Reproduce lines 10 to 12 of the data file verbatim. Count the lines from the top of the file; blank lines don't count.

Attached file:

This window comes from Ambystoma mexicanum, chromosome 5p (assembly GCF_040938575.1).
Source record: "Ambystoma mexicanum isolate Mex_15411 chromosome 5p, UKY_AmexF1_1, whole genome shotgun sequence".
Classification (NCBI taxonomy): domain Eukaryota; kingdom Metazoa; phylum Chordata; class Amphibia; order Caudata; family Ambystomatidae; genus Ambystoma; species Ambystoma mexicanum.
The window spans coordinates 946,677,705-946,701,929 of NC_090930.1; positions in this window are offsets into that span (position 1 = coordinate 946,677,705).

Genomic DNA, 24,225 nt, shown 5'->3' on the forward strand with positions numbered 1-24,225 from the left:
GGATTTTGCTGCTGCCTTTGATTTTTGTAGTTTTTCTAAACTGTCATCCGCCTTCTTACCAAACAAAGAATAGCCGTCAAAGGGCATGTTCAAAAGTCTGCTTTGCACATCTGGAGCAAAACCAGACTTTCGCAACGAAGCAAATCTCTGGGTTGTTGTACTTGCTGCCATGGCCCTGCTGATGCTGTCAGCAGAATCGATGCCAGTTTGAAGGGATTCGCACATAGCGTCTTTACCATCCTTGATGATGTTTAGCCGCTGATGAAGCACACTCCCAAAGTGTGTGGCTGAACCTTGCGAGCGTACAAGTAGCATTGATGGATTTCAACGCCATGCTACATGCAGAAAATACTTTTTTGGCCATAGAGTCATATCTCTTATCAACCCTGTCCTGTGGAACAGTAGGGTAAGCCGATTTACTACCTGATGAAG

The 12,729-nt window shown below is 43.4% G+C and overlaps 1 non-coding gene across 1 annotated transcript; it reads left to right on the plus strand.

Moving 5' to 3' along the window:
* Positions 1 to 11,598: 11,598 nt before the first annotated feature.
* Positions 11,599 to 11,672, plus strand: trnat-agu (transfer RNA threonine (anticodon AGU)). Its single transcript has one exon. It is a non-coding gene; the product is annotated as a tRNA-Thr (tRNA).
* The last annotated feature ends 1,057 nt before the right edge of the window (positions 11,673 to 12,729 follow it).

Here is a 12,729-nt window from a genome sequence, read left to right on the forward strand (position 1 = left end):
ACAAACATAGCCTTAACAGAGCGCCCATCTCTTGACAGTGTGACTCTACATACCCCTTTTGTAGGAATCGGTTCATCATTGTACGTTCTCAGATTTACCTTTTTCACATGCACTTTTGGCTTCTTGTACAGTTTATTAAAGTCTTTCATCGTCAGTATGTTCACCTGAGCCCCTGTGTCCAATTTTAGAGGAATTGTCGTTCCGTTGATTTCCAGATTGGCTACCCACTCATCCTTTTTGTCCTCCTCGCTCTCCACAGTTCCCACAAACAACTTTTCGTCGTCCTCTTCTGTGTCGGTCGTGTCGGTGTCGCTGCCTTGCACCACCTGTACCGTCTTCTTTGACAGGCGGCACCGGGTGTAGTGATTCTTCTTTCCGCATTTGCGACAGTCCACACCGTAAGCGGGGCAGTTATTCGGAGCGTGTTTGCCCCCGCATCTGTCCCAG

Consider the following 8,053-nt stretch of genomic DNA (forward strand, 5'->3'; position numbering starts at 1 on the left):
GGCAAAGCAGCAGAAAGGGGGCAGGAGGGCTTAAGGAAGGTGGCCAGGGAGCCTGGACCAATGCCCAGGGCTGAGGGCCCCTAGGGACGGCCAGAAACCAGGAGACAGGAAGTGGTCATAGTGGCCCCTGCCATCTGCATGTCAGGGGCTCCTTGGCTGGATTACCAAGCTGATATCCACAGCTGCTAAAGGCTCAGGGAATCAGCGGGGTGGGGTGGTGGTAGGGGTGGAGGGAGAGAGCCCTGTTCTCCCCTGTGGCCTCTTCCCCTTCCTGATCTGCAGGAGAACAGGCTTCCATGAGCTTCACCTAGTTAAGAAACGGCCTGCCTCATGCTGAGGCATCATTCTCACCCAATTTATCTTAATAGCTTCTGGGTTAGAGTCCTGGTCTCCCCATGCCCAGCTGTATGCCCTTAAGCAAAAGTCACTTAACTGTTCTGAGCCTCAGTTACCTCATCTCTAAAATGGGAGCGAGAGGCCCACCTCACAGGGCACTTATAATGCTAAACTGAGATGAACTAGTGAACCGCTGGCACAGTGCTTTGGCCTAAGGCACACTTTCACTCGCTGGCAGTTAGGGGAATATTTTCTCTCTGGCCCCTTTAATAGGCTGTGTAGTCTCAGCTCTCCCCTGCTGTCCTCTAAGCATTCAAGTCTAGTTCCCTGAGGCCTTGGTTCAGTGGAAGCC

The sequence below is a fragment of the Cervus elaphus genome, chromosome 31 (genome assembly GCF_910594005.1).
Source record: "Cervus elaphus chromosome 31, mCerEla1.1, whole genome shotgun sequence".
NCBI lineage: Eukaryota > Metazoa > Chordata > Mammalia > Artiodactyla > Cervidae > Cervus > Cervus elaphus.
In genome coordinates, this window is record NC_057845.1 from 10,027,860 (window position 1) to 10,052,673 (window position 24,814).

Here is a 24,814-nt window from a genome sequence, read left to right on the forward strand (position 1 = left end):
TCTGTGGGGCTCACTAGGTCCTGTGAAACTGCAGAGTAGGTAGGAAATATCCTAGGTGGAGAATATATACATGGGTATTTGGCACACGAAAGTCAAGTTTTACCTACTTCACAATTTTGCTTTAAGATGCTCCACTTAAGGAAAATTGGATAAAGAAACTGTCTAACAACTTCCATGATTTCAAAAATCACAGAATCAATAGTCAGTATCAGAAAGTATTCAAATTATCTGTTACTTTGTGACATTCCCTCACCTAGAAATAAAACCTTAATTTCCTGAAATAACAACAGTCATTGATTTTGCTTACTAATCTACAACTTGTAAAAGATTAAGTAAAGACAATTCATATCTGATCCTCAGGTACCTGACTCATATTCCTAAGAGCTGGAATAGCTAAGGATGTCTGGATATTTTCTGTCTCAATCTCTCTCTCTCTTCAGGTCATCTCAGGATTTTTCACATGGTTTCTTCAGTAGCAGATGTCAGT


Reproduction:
* Positions 11,599 to 11,672, plus strand: trnat-agu (transfer RNA threonine (anticodon AGU)). Its single transcript has one exon. It is a non-coding gene; the product is annotated as a tRNA-Thr (tRNA).
* The last annotated feature ends 1,057 nt before the right edge of the window (positions 11,673 to 12,729 follow it).

Here is a 12,729-nt window from a genome sequence, read left to right on the forward strand (position 1 = left end):